For some time now, Costa Rican plastic surgeons (and dentists) have been effectively marketing their services to foreign customers. Medical tourism offers a number of advantages. First, the customer pays substantially less than in their home country; second, they spend their recovery time amid beautiful surroundings, far removed from the stressful pace of day-to-day life; finally, some want to hide the unsightly signs of plastic surgery from family and friends back home—they can let the scars heal as they lounge by a secluded swimming pool.

A thorough discussion of health care insurance is beyond the scope of this book. Before being eligible to receive services from public hospitals, you must first establish Costa Rican residency status (check with a local lawyer for additional requirements). Anyone in Costa Rica, whether a legal resident or not, is eligible to purchase health insurance from INS, the government controlled institution that is currently the sole legal provider of health insurance within the country; INS insurance is quite affordable—depending on where you fall on the actuarial tables—but INS policies often carry a large deductible (and a very low maximum payment). Many people opt to buy health insurance from insurance providers located in other countries that sell policies that will cover you anywhere in the world; deluxe insurance policies also provide for air transport to the U.S. should you require attention at a hospital there. The recent passage of CAFTA (Central American Free Trade Agreement) likely spells the end to the INS monopoly, and you should expect to see a wide range of new insurance providers arriving in the country to set up shop.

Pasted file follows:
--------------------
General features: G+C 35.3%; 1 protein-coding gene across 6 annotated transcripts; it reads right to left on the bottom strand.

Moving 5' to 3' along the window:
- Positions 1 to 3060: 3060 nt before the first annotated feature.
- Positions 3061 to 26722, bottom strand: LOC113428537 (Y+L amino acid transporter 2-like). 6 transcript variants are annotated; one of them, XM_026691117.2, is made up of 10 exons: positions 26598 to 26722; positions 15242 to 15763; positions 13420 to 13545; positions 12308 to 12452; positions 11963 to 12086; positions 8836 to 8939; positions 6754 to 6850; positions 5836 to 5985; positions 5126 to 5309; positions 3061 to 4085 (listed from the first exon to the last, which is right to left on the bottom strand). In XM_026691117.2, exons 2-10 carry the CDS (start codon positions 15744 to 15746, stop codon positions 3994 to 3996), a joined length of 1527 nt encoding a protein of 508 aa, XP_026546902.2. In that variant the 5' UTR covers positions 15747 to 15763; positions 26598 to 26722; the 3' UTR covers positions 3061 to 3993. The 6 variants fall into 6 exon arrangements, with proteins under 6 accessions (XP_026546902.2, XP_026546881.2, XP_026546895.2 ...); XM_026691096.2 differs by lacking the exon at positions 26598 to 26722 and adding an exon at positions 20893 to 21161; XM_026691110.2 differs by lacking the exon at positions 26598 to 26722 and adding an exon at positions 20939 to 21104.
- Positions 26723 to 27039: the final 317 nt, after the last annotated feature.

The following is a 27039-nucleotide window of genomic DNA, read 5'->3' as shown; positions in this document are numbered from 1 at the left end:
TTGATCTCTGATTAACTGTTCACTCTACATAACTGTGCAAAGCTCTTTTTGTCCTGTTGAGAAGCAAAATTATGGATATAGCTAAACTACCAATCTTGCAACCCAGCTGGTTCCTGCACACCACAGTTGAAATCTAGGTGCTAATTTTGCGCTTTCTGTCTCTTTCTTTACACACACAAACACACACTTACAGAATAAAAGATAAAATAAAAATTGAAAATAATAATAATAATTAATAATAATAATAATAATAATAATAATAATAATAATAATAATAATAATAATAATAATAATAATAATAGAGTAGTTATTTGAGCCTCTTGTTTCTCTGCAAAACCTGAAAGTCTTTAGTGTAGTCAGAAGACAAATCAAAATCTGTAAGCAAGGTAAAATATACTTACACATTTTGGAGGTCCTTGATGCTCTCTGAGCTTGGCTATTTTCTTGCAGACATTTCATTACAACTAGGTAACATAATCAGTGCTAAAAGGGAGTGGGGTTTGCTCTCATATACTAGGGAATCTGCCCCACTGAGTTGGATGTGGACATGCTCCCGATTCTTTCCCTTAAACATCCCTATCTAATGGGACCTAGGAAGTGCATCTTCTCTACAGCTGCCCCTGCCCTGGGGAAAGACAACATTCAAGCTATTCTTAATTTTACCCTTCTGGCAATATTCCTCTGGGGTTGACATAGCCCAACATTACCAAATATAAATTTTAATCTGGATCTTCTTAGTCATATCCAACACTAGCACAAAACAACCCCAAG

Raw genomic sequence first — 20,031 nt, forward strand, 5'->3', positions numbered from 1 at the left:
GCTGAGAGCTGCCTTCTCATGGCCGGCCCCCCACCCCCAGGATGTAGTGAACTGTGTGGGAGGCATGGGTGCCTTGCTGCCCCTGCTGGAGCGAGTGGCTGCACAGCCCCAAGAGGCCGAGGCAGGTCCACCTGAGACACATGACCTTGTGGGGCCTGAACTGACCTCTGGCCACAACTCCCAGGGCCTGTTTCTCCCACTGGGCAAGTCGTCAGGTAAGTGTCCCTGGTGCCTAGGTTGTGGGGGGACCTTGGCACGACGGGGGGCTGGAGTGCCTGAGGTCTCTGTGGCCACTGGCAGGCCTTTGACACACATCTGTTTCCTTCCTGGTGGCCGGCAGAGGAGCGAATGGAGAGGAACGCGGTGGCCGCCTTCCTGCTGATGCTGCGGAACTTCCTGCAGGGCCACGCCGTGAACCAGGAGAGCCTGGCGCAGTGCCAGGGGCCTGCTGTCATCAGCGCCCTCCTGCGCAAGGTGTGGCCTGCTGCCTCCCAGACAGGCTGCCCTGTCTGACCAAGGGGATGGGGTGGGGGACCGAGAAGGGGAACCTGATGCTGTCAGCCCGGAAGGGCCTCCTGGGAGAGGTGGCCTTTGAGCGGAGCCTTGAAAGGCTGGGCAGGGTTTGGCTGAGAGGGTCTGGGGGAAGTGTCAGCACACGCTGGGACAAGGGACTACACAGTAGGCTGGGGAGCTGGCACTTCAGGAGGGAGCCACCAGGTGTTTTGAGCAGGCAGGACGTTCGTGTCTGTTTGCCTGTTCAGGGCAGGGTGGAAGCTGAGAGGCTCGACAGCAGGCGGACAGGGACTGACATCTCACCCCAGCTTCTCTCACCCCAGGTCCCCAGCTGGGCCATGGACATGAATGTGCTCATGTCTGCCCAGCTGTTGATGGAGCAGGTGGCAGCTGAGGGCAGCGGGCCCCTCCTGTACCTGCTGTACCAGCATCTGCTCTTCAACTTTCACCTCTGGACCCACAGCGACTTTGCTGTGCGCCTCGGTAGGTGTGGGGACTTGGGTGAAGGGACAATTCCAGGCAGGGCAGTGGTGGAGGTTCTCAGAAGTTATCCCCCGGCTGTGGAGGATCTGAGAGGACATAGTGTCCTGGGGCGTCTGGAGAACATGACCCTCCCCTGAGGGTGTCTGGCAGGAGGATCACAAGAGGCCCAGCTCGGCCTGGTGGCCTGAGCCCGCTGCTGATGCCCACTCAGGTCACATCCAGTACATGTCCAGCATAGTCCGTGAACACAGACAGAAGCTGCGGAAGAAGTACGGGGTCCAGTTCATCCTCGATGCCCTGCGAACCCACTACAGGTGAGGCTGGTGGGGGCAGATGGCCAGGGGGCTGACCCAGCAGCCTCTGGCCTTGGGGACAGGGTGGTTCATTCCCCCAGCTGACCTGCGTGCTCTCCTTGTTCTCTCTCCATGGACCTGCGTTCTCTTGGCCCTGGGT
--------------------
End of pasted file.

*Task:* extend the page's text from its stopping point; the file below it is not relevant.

A lot of people are curious about whether they might incur any special health risks by virtue of living in Costa Rica. The short answer is no. Water quality is excellent; health care services are of very high standards; and life expectancy ranks with that of the industrialized world. It is true that the country is home to about 17 species of venomous snake, but you’re unlikely to ever encounter one. Mosquito-carried diseases, mainly malaria and dengue, are reported for Costa Rica, but they generally occur among small populations of people living in quite remote areas of the country. It’s also true that the rate of stomach cancer in Costa Rica is one of the highest in the world, but that should by no means keep you from moving here. First, no one has proved that the cause is due to environmental factors (genetics could be involved); second, even if researchers were to demonstrate a link to an environmental factor, people who move to the country later in life would not have been subjected to its long-term, cumulative effects. Third, some researchers speculate that there might be a link to the consumption of certain kinds of food; in that case, it’s very possible that your food consumption patterns would prove to be quite different from that of the high risk group. Finally, looking at the issue from another perspective, by moving here, you simultaneously leave behind a country with its own set of unique health risks. One last word on health and safety issues: A World Bank report (October, 2006) states that Latin America and the Caribbean has more traffic deaths per capita than any other region of the world. Each year, about 122,000 people lose their lives on the road. In Costa Rica, the worst traffic conditions (and driving habits) are found in the Central Valley on windy roads that traverse high mountains. Once safely ensconced in your beach-town home, however, your biggest driving challenge will be to avoid the potholes. In general, whether driving in Costa Rica or anywhere else, drive at safe speeds, drive defensively, wear your seat belt, and avoid crossing high mountain passes in bad weather or at night.